Area (m2)Cell countLatency
(clock)
Cross-over type

2 : 1 multiplexer[12]40.08461Multilayer
[13]40.06361Multilayer
[14]30.07541Coplanar
[15]30.09601Coplanar (rotated cells)
[16]30.07561Coplanar
[17]40.05381Not required
[18]50.02233/4Not required
The proposed30.03233/4Not required

4 : 1 multiplexer[19]150.25246Multilayer
[20]180.25124Not Required
[21]110.15154Multilayer
[14]90.24159Coplanar
[15]90.72456Coplanar
[16]110.25215Coplanar
[22]140.0873Coplanar
The proposed90.1182Not required

According to Table 5, it can be concluded that this proposed design results in significant improvements in gate count, area, cell count, and latency. The comparison results of Exclusive-or circuits are illustrated in Table 6. Based on the obtained results, it can be concluded that employing the proposed approach in QCA circuits leads to a considerable optimization in cell count, occupation area, and propagation delay.


ImprovementCircuitGate count
(majority gate + inverter)
Area Cell countLatency

2 : 1 multiplexer[12]25%62%50%25%
[13]25%50%36%25%
[14]0%57%57%25%
[15]0%66%61%25%
[16]0%57%59%25%
[17]25%40%39%25%
[18]40%−50%0%0%

4 : 1 multiplexer[19]40%56%66%−28%
[20]50%56%33%12%
[21]18%26%46%−42%
[14]0%54%48%22%
[15]0%84%82%36%
[16]18%56%61%−16%
[22]35%−37%−12%−75%


CircuitGate count Area (m2)Cell countLatency
(Clock)
Cross-over type

XOR 2 [23]50.09601.5Coplanar (rotated cells)
XOR 2 [24]50.08541.5Coplanar (rotated cells)
The proposed XOR 240.03290.75Not required
The proposed XOR 4120.191061.75Not required
The proposed XOR 8280.602692.75Not required

5. Conclusion

In this paper, the new approach to implementation of QCA-based circuit was introduced. This method is based on the new configuration of five-input majority gate that led to achieve significant Boolean function such as . It is expected that the novel method presented in this paper will produce efficient QCA-based logical circuits such as multiplexer and Exclusive-or. These proposed circuits surpass previous designs in terms of gate count, area, cell count, and latency. Furthermore, the great advantage of the presented approach is that it leads to implementation of these structures in single layer without any cross-over wiring.

Conflict of Interests

The authors declare that there is no conflict of interests regarding the publication of this paper.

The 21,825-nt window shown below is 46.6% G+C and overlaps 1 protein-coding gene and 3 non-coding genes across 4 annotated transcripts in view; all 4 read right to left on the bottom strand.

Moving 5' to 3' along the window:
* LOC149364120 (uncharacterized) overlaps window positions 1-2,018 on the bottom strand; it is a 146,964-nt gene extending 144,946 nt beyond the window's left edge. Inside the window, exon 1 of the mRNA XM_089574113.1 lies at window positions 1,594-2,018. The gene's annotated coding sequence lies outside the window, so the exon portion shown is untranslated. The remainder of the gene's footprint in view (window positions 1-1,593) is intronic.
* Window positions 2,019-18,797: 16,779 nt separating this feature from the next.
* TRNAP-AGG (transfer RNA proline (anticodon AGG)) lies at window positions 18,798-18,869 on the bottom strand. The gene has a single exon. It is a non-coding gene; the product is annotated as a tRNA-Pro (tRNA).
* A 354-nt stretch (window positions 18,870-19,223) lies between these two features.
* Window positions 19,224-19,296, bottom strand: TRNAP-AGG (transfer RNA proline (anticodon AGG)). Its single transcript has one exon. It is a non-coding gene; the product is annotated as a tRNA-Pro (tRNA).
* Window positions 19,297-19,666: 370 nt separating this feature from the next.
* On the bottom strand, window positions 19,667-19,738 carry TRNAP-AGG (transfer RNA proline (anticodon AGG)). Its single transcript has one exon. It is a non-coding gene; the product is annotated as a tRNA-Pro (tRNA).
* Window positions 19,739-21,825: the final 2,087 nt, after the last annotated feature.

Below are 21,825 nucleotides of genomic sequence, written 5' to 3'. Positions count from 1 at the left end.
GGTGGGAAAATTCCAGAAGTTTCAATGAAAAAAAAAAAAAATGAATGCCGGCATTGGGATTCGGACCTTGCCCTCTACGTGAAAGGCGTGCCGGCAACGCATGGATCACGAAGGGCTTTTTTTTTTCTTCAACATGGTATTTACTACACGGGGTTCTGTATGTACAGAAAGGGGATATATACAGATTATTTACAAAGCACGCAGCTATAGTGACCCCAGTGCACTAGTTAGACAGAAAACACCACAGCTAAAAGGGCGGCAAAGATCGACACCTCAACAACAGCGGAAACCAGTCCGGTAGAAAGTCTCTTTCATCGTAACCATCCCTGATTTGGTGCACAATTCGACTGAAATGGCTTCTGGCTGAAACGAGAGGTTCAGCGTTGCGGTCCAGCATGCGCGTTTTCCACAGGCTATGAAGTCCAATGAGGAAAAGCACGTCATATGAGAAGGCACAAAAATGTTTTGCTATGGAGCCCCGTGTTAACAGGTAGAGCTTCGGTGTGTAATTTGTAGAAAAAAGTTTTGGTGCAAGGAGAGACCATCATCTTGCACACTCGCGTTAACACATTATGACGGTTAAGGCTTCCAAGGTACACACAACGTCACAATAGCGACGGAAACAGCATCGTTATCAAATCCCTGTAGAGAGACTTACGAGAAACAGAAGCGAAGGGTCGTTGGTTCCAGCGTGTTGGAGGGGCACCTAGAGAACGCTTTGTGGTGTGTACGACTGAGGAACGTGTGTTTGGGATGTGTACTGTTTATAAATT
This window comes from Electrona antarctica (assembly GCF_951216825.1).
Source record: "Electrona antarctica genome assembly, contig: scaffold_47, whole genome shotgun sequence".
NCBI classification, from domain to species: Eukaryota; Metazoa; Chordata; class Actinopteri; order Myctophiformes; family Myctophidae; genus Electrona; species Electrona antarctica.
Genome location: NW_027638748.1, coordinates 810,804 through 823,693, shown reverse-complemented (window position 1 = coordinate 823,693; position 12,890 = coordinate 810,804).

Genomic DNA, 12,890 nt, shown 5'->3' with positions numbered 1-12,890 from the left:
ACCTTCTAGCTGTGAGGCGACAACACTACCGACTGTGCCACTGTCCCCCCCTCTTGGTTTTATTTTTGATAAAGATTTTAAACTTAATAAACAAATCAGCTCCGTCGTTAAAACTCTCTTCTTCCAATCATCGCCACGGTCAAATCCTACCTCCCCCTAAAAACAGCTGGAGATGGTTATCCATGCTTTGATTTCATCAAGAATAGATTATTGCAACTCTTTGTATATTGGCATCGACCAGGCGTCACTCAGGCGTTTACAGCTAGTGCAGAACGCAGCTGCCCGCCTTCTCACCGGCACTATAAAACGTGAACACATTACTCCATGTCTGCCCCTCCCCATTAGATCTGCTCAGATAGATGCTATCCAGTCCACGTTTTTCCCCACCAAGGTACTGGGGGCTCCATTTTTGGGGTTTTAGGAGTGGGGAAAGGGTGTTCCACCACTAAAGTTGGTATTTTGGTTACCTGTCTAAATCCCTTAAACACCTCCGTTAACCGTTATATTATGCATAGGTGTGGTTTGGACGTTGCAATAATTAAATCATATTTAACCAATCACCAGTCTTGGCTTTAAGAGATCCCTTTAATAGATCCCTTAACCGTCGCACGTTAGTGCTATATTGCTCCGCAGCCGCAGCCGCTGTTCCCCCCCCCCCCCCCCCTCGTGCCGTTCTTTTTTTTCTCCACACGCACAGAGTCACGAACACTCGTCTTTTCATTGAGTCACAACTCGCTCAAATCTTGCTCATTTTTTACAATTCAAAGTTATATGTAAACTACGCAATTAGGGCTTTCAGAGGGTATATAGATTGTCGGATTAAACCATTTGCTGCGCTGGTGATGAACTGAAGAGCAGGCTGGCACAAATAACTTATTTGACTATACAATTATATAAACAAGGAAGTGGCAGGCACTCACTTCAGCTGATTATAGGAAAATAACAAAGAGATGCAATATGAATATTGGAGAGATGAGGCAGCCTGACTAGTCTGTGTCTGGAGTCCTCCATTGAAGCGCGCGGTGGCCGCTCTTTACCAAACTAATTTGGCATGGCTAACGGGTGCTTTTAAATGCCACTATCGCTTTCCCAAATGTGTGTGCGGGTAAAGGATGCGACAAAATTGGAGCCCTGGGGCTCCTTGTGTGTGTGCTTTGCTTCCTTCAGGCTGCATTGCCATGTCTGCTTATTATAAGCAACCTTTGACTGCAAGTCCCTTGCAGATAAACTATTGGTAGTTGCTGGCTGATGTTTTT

References

  1. J. M. Seminario, P. A. Derosa, L. E. Cordova, and B. H. Bozard, “A molecular device operating at terahertz frequencies: theoretical simulations,” IEEE Transactions on Nanotechnology, vol. 3, no. 1, pp. 215–218, 2004. View at: Publisher Site | Google Scholar
  2. R. P. Cowburn and M. E. Welland, “Room temperature magnetic quantum cellular automata,” Science, vol. 287, no. 5457, pp. 1466–1468, 2000. View at: Publisher Site | Google Scholar
  3. C. S. Lent, P. D. Tougaw, W. Porod, and G. H. Bernstein, “Quantum cellular automata,” Nanotechnology, vol. 4, no. 1, pp. 49–57, 1993. View at: Publisher Site | Google Scholar
  4. G. Tóth and C. S. Lent, “Quasiadiabatic switching for metal-island quantum-dot cellular automata,” Journal of Applied Physics, vol. 85, no. 5, pp. 2977–2984, 1999. View at: Publisher Site | Google Scholar
  5. G. H. Bernstein, A. Imre, V. Metlushko et al., “Magnetic QCA systems,” Microelectronics Journal, vol. 36, no. 7, pp. 619–624, 2005. View at: Publisher Site | Google Scholar
  6. G. L. Snider, A. O. Orlov, I. Amlani et al., “Experimental demonstration of quantum-dot cellular automata,” Semiconductor Science and Technology, vol. 13, no. 8, pp. A130–A134, 1998. View at: Publisher Site | Google Scholar
  7. P. D. Tougaw, Quantum cellular automata: computing with quantum dot molecules [Ph.D. thesis], University of Notre Dame, 1996.
  8. N. G. Anderson and S. Bhanja, Field-Coupled Nanocomputing Paradigms, Progress, and Perspectives, Springer, Heidelberg, Germany. View at: Publisher Site
  9. K. Navi, R. Farazkish, S. Sayedsalehi, and M. Rahimi Azghadi, “A new quantum-dot cellular automata full-adder,” Microelectronics Journal, vol. 41, no. 12, pp. 820–826, 2010. View at: Publisher Site | Google Scholar
  10. P. D. Tougaw and C. S. Lent, “Logical devices implemented using quantum cellular automata,” Journal of Applied Physics, vol. 75, no. 3, pp. 1818–1825, 1994. View at: Publisher Site | Google Scholar